Challenge organiser vouches for ability of central Australian students 

St Philips students (l-r) Patty McFarland, Joel Robinson and Issak Hartley-Richards take their air ship for a test ride

Creativity, team work and persistence were the hallmarks of students competing in the Alice Springs leg of the inaugural Science and Engineering Challenge, aimed to inspire young people to purse careers in science and technology.

A mobile team from the University of Newcastle works with local schools and industries across Australia to run the challenge.

The Alice Springs campus of CDU and Centralian Senior Secondary College (CSSC) hosted the event with schools across Alice Springs and Tennant Creek High School competing for points.

Terry Burns, team leader of the challenge, said he was very impressed with the approach and abilities of the 150 high school competitors.

‘Some of the events were much better than I’ve seen anywhere else in Australia,’ he said. ‘These students don’t rely so much on analysis and text books, but work together to come up with creative, alternative solutions.’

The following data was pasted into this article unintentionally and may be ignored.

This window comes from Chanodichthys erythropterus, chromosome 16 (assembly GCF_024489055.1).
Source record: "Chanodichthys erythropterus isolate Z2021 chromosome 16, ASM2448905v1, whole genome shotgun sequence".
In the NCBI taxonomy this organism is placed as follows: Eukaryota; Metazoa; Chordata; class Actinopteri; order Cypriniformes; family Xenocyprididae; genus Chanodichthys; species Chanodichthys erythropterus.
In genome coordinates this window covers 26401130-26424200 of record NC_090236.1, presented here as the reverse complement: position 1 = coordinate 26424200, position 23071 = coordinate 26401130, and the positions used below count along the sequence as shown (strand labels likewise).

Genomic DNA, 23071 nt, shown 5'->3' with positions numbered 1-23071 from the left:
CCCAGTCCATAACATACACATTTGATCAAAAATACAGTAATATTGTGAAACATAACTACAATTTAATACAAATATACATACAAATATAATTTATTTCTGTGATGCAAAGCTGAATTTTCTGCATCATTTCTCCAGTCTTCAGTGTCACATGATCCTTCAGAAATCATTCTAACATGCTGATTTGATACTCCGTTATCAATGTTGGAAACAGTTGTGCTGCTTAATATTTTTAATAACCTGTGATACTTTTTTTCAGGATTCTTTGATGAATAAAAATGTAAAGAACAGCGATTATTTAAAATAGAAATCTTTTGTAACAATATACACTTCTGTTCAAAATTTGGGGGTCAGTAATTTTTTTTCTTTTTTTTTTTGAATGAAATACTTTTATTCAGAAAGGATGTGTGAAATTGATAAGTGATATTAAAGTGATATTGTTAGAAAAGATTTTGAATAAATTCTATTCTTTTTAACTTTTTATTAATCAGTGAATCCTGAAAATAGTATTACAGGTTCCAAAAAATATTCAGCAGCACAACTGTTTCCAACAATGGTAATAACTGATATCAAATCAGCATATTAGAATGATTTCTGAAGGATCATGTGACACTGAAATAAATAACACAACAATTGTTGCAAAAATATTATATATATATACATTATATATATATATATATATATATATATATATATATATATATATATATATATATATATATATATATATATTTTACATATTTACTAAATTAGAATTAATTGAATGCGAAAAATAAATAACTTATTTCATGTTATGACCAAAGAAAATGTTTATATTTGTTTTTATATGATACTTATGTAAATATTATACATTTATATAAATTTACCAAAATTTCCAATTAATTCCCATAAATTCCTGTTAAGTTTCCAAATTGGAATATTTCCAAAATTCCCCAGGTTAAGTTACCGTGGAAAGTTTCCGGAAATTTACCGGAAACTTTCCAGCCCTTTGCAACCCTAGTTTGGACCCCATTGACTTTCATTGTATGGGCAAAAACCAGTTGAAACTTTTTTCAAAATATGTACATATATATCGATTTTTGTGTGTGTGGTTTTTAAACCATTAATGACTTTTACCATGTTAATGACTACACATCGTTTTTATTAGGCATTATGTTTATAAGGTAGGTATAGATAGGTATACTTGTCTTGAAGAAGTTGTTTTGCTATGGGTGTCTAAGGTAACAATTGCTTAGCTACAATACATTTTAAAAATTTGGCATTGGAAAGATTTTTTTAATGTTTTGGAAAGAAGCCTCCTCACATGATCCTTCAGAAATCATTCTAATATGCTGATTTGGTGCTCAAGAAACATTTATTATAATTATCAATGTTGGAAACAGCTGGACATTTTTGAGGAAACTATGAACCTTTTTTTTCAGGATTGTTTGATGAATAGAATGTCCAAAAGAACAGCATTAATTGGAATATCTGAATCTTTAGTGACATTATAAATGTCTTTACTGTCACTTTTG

Activities included the design and construction of a catapult, Mars buggy, propeller-driven train, airship, pulley-driven boat and a hovercraft. The final competition brought all students together to test their load-bearing bridges.

CDU, DEST, DEET, CSSC and Power and Water and Engineers Australia representatives presented awards to winning schools with Our Lady Sacred Heart College (OLSH) pipping CSSC as overall winners.

The next challenge will be held at the CDU Casuarina campus on 23 and 24 August.

The winning school will enter the South Australian competition with the eventual winners from that group entering national finals.